28. 28.  The need for HIV or chemoprophylaxis (antiretrovirals) is based on an assessment of the risk by using the 3-step process developed by the Centers for Disease Control and Prevention (CDC)
  29. 29. Step 1: Determine exposure code.  Is the source material blood, bloody fluid, other potentially infectious material, or an instrument contaminated with one of these substances? If not, there is no risk of HIV transmission? If yes, what type of exposure occurred?  If the exposure was to intact skin only, there is no risk of HIV transmission.
  30. 30. Step 1: Determine exposure code.  If the exposure was to mucous membrane or integrity-compromised skin, was the volume of fluid small (few drops, short duration) or large (several drops or major splash, long duration)? If small, the category is exposure code 1. If large, the category is exposure code 2.
  31. 31. Step 1: Determine exposure code  If the exposure was percutaneous, was it a solid needle or a superficial scratch (ie, less severe)?  If yes, the category is exposure code 2.
  32. 32. Step 1: Determine exposure code  Was it from a large-bore hollow needle, a device with visible blood, or  a needle used in a source patient's artery or vein (ie, more severe)?  If yes, the category is exposure code 3.
  33. 33. Step 2: Determine HIV status code.  What is the HIV status of the exposure source?  If HIV negative, no post exposure prophylaxis is needed.  If HIV positive, was the exposure low titer or high titer?
  34. 34. Step 2: Determine HIV status code.  Low-titer exposures are asymptomatic patients with high CD4 counts  These are HIV status code 1.
  35. 35. Step 2: Determine HIV status code.  High-titer exposures are patients with primary HIV infection, high or increasing viral load or low CD4 counts, or  AdvancedAcquired Immunodeficiency Syndrome (AIDS)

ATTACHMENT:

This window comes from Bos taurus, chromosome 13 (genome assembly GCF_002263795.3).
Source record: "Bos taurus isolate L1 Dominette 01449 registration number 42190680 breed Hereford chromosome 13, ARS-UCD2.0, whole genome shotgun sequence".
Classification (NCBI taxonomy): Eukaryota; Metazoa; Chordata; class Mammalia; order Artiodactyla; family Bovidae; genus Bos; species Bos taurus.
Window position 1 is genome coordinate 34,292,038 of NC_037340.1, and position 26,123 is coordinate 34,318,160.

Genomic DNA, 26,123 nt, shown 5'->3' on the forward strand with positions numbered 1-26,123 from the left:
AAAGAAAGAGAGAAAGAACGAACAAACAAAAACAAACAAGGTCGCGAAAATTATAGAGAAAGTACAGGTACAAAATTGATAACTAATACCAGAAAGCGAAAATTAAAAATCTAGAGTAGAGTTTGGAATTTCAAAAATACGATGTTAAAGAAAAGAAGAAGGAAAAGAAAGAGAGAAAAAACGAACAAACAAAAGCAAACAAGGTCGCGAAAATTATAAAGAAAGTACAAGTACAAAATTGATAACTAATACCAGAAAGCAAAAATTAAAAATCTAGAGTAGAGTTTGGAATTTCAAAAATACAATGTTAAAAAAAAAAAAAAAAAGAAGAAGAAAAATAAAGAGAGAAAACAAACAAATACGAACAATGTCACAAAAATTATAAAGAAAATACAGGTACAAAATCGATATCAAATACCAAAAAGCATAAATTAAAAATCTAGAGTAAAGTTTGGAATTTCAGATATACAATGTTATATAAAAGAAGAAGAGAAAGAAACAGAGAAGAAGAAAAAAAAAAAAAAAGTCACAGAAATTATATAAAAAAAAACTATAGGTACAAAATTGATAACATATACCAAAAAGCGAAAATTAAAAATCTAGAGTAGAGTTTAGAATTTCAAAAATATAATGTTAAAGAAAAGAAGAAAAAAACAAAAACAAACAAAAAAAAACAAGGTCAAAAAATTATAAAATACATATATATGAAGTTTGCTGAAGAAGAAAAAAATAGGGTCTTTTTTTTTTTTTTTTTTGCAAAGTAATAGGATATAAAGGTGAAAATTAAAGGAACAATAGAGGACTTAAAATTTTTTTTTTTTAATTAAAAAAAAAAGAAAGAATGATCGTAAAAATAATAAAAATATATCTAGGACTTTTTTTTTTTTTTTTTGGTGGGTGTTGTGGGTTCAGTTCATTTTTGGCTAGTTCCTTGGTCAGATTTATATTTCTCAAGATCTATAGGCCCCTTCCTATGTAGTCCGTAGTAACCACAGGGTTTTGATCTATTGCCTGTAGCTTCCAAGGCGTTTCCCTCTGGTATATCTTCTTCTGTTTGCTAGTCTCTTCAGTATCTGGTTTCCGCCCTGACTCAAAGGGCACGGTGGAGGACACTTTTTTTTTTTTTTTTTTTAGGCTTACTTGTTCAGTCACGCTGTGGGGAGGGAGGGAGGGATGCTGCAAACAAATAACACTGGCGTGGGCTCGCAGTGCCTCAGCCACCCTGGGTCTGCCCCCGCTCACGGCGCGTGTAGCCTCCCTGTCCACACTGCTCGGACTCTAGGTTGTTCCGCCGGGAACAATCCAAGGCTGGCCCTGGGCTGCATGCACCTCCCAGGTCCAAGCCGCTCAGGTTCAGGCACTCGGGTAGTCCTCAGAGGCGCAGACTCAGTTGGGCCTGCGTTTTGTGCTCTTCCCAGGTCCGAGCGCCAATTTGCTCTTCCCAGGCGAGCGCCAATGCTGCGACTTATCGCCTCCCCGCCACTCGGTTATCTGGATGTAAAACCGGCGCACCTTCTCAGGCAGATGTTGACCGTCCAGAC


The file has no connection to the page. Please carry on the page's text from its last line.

36. 36. Step 2: Determine HIV status code  These are HIV status code 2.  If HIV status is unknown or the source is unknown, the HIV status code is unknown.
  37. 37. Step 3: Match exposure code with HIV status code  To determine if any post exposure prophylaxis is indicated.  Post exposure prophylaxis recommendation are as follows:
  38. 38. Exposure code 1 and HIV status code 1:  Post exposure prophylaxis may not be warranted.  Exposure type does not pose a known risk.  The exposed health care worker and the treating clinician should decide whether the risk for drug toxicity outweighs the benefit of post exposure prophylaxis
  39. 39. Exposure code 1 and HIV status code 2:  Consider the basic regimen.  Exposure type poses a negligible risk for HIV transmission.  A high HIV titer in the source may justify consideration of post exposure prophylaxis.
  40. 40. Exposure code 1 and HIV status code 2  The exposed health care worker and the treating clinician should decide whether the risk for drug toxicity outweighs the benefit of post exposure prophylaxis.
  41. 41. Exposure code 2 and HIV status code 1:  Recommend the basic regimen.  Most HIV exposures are in this category.  No increased risk for HIV transmission has been observed,  But use of post exposure prophylaxis is appropriate.
  42. 42. Created for benefit of Health care workers